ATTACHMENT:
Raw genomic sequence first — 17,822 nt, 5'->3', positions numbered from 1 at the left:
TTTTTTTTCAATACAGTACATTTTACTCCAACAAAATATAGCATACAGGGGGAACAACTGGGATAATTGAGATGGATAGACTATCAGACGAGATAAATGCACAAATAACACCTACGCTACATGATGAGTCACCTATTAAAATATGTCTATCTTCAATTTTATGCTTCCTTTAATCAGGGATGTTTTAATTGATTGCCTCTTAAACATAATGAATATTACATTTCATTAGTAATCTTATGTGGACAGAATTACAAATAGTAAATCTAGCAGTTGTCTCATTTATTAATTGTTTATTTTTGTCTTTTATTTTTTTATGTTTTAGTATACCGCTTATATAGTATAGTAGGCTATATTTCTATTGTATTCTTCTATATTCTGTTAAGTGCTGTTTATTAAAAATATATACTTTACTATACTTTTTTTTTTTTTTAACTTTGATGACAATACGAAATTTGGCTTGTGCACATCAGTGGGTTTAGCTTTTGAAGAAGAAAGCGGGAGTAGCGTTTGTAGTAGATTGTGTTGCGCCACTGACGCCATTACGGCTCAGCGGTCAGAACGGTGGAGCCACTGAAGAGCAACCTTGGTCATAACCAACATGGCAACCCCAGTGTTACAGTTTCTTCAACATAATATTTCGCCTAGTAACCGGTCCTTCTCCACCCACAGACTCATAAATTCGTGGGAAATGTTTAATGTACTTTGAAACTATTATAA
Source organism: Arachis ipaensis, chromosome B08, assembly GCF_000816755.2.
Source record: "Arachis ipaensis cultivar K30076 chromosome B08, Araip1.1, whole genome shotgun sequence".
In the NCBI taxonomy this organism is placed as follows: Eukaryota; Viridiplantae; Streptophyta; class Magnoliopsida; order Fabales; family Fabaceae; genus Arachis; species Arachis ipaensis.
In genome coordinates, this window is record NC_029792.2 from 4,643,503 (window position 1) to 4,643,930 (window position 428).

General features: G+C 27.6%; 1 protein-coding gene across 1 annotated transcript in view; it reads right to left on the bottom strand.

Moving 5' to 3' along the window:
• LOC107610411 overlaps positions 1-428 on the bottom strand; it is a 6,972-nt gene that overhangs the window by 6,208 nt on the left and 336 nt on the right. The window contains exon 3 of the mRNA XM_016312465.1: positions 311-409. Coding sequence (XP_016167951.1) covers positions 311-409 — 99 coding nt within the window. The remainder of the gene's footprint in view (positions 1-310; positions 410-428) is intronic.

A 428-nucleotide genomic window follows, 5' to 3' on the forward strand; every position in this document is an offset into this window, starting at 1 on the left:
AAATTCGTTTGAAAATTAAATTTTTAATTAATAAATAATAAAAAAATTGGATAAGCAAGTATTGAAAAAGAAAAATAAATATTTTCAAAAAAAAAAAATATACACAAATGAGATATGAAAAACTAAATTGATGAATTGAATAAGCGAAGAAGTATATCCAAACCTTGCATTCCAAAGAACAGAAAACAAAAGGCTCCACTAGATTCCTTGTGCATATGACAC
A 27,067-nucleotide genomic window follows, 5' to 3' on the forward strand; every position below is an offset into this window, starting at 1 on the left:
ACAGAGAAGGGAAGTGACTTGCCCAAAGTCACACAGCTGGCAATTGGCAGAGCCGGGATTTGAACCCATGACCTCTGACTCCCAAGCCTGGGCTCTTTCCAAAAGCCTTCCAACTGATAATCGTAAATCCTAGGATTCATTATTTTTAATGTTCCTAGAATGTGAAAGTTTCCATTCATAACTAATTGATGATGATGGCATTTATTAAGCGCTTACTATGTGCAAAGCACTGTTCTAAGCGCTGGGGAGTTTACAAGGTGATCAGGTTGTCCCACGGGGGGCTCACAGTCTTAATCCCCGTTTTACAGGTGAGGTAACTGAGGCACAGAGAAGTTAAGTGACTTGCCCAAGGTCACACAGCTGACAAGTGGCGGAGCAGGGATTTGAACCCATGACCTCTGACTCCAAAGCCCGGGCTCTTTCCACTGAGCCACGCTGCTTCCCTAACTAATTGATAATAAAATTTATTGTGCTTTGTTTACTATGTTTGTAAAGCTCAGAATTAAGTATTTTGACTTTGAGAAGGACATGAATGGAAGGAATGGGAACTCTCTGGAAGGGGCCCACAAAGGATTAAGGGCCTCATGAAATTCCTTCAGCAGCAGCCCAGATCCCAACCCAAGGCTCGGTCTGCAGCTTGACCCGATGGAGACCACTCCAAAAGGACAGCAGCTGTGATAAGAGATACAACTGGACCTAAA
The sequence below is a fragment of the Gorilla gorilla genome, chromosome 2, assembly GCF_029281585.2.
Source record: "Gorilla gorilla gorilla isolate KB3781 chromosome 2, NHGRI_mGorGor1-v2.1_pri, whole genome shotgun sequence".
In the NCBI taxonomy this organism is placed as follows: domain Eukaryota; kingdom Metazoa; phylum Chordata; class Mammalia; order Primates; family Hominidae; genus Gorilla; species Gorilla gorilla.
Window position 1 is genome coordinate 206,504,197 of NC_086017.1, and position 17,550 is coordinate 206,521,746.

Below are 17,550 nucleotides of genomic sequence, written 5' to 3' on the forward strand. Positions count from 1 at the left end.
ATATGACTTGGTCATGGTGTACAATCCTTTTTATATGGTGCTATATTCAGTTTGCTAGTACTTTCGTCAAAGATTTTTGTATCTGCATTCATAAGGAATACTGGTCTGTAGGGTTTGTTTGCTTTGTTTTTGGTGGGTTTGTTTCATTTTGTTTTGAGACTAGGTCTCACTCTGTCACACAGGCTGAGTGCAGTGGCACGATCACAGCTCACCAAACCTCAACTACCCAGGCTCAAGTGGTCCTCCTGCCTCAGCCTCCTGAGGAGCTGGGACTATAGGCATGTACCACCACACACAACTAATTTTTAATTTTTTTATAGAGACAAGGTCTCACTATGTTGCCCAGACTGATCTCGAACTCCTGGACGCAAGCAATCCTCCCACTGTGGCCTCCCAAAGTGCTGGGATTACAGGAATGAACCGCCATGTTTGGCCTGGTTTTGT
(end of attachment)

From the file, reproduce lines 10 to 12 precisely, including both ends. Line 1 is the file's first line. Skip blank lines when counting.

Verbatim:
A 428-nucleotide genomic window follows, 5' to 3' on the forward strand; every position in this document is an offset into this window, starting at 1 on the left:
AAATTCGTTTGAAAATTAAATTTTTAATTAATAAATAATAAAAAAATTGGATAAGCAAGTATTGAAAAAGAAAAATAAATATTTTCAAAAAAAAAAAATATACACAAATGAGATATGAAAAACTAAATTGATGAATTGAATAAGCGAAGAAGTATATCCAAACCTTGCATTCCAAAGAACAGAAAACAAAAGGCTCCACTAGATTCCTTGTGCATATGACAC
A 27,067-nucleotide genomic window follows, 5' to 3' on the forward strand; every position below is an offset into this window, starting at 1 on the left: